In the aftermath of the 2014 protests in Ferguson, Missouri, where police clad in riot gear responded to demonstrations with tear gas and armored vehicles, President Obama severely curtailed a decades-old program that gave state and local police access to surplus military gear.
“We’ve seen how militarized gear can sometimes give people a feeling like they’re an occupying force, as opposed to a force that’s part of the community that’s protecting them and serving them,” Obama said when he announced the policy change in 2015.
Now, just weeks after another round of protests highlighted America’s unresolved issues surrounding race, President Trump is expected to roll back Obama’s executive order. Attorney General Jeff Sessions is scheduled to address the annual meeting of the Fraternal Order of Police, the nation’s largest police union, on Monday, and according to USA Today he may outline the Trump administration’s changes to the program. As the AP notes, Trump’s promise to undo Obama’s restrictions on the program helped him win the police union’s endorsement.
A summary of the new plan obtained by USA Today said the Trump administration would restore “the full scope of a longstanding program for recycling surplus, lifesaving gear from the Department of Defense, along with restoring the full scope of grants used to purchase this type of equipment from other sources.”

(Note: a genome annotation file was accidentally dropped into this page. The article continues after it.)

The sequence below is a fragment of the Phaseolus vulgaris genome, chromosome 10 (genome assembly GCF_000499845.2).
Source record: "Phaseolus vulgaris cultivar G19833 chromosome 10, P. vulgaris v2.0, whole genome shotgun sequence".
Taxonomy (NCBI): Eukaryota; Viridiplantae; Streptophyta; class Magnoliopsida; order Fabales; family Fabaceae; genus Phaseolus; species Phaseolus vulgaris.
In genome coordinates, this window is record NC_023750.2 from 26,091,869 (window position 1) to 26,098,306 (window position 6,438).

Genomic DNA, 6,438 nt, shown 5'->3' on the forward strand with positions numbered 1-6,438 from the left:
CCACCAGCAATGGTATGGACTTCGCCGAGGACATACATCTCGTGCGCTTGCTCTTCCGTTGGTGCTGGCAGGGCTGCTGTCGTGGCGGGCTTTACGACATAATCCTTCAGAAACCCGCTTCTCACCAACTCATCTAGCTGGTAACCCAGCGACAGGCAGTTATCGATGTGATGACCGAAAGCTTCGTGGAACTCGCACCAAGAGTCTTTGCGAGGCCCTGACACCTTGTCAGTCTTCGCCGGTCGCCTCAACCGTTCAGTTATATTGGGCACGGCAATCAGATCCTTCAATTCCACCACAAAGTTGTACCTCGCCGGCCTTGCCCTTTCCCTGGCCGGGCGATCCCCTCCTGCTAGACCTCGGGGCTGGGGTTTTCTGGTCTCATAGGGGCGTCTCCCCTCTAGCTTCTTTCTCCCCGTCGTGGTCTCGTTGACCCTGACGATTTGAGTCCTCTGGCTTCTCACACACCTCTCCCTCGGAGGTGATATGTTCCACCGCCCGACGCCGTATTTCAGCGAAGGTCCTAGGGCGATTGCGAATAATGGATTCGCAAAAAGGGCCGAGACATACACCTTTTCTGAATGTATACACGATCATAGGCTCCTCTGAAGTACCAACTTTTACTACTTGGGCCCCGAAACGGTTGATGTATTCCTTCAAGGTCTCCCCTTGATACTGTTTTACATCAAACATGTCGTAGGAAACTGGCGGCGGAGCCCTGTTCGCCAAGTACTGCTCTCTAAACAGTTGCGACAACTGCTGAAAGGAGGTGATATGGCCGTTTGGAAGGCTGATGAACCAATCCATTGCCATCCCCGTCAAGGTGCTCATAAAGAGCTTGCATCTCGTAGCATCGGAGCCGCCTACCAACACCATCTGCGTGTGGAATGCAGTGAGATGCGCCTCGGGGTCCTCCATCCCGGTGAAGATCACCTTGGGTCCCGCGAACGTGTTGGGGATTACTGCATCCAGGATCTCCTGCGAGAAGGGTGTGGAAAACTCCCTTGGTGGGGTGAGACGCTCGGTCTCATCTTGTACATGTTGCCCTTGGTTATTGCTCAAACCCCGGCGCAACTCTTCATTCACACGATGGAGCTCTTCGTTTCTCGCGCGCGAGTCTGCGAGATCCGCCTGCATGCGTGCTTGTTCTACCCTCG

Under the Obama administration, police could access certain surplus military equipment, like aircraft, mobile command units, wheeled vehicles, battering rams, and riot gear, pending federal approval. However, as of December, at least 100 grenade launchers, 1,600 bayonets, and 126 tanklike vehicles had been recalled.
Many police organizations say that the equipment is necessary to protect officers from terrorists or other active shooters, and armored vehicles were used during the 2015 mass shooting in San Bernardino, California.
However, other experts in law-enforcement tactics and psychology say that the presence of military gear can needlessly inflame dangerous situations. The NAACP Legal Defense Fund has already released a statement calling Trump’s reversal of the ban “exceptionally dangerous and irresponsible.”
“The president’s decision to make this change in the wake of the tragedy in Charlottesville and against a backdrop of frayed relations between police and communities of color further reflects this administration’s now open effort to escalate racial tensions in our country,” the organization said.